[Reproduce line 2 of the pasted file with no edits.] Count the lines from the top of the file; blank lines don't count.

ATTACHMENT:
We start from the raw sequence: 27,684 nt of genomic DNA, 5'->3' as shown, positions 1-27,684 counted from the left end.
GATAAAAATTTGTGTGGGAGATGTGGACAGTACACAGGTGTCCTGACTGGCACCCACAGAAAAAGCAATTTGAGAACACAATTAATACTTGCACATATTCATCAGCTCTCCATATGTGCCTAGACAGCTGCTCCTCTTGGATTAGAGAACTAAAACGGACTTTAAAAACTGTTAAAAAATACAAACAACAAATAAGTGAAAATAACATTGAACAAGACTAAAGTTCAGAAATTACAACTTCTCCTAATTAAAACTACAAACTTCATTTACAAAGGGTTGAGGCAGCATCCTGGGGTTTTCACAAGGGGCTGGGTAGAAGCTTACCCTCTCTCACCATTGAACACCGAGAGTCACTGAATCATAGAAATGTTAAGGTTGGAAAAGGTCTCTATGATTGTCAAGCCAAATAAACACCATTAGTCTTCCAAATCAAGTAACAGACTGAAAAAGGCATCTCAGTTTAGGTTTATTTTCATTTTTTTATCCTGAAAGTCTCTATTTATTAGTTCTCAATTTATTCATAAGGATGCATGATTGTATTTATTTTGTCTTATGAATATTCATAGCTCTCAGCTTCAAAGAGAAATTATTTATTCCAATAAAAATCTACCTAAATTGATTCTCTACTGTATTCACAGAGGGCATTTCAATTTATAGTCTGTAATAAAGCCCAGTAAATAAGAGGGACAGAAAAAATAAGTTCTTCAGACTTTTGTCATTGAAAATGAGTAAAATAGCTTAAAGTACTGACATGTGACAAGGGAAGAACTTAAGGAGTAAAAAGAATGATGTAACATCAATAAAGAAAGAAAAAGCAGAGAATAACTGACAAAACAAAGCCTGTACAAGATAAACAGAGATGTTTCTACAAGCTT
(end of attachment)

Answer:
GATAAAAATTTGTGTGGGAGATGTGGACAGTACACAGGTGTCCTGACTGGCACCCACAGAAAAAGCAATTTGAGAACACAATTAATACTTGCACATATTCATCAGCTCTCCATATGTGCCTAGACAGCTGCTCCTCTTGGATTAGAGAACTAAAACGGACTTTAAAAACTGTTAAAAAATACAAACAACAAATAAGTGAAAATAACATTGAACAAGACTAAAGTTCAGAAATTACAACTTCTCCTAATTAAAACTACAAACTTCATTTACAAAGGGTTGAGGCAGCATCCTGGGGTTTTCACAAGGGGCTGGGTAGAAGCTTACCCTCTCTCACCATTGAACACCGAGAGTCACTGAATCATAGAAATGTTAAGGTTGGAAAAGGTCTCTATGATTGTCAAGCCAAATAAACACCATTAGTCTTCCAAATCAAGTAACAGACTGAAAAAGGCATCTCAGTTTAGGTTTATTTTCATTTTTTTATCCTGAAAGTCTCTATTTATTAGTTCTCAATTTATTCATAAGGATGCATGATTGTATTTATTTTGTCTTATGAATATTCATAGCTCTCAGCTTCAAAGAGAAATTATTTATTCCAATAAAAATCTACCTAAATTGATTCTCTACTGTATTCACAGAGGGCATTTCAATTTATAGTCTGTAATAAAGCCCAGTAAATAAGAGGGACAGAAAAAATAAGTTCTTCAGACTTTTGTCATTGAAAATGAGTAAAATAGCTTAAAGTACTGACATGTGACAAGGGAAGAACTTAAGGAGTAAAAAGAATGATGTAACATCAATAAAGAAAGAAAAAGCAGAGAATAACTGACAAAACAAAGCCTGTACAAGATAAACAGAGATGTTTCTACAAGCTT